The special report has a number of short articles on different techno-modern twists in the ubiquitous entity we call money.
Money is an odd beast. For most of my life – rich or poor – I’ve paid little attention to money. If I had it, well, that was fine. If not, all I needed was a roof over my head (or maybe a tent), a few meals a day, and some not-too-ratty clothes. But money matters. It can rip a family apart, turn friends into enemies (or vice-versa), make the difference between a life-saving trip to the doctor, or just let you go out to dinner.
And it’s been changing for some time now. Credit cards, ATM machines, PayPal, crowdfunding, microlending, BitCoin, e-wallets, algorithmic stock trades, derivatives – in some ways the very concept and practice of having and using money has morphed into entirely new forms. There is much more than just paper and gold (or even electrons). We’re in a time when the use, ownership, and value of money is shapeshifting – Proteus on steroids.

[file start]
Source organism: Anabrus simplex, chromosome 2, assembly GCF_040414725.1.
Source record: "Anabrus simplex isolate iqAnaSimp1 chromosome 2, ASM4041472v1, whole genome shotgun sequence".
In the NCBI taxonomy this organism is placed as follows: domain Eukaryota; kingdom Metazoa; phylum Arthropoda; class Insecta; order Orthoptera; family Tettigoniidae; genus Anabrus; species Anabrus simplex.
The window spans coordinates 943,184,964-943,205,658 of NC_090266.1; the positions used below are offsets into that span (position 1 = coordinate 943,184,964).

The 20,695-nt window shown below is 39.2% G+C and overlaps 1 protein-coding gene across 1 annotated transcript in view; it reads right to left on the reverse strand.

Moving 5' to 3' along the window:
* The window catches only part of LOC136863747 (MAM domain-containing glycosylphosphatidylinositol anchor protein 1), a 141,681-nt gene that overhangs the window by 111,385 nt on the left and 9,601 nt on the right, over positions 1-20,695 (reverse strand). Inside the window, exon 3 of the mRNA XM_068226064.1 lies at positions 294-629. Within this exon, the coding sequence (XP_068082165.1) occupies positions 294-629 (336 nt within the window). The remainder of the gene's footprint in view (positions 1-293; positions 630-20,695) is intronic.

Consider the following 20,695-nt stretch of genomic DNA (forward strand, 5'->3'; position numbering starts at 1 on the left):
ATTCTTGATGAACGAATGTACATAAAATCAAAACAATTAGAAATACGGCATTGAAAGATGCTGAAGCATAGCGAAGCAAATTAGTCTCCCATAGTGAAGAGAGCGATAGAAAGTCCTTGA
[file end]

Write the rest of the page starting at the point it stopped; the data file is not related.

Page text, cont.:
This abstraction called money is worth paying attention to – even the changes that have happened in recent years have shredded entire industries and professions, such as travel, publishing, music, telephone, banking, and newspapers. Everyone (except the rich) works for a living; what happens with money matters. And even the rich aren’t safe from these groundswells, since money is now traded by bots with a mind of their own.
Experiments are going on across the world with the world of money in both technical and non-technical ways. For every Kiva and Kickstarter, there’s Black Rock gifting, or Euro smoothing of national currencies. They all work; they all have problems. We are living through a Cambrian explosion of economies – macro, micro, and everything in between.
We won’t even mention biometrics, quantum cash, Lindens, and the like…
Reference: IEEE Spectrum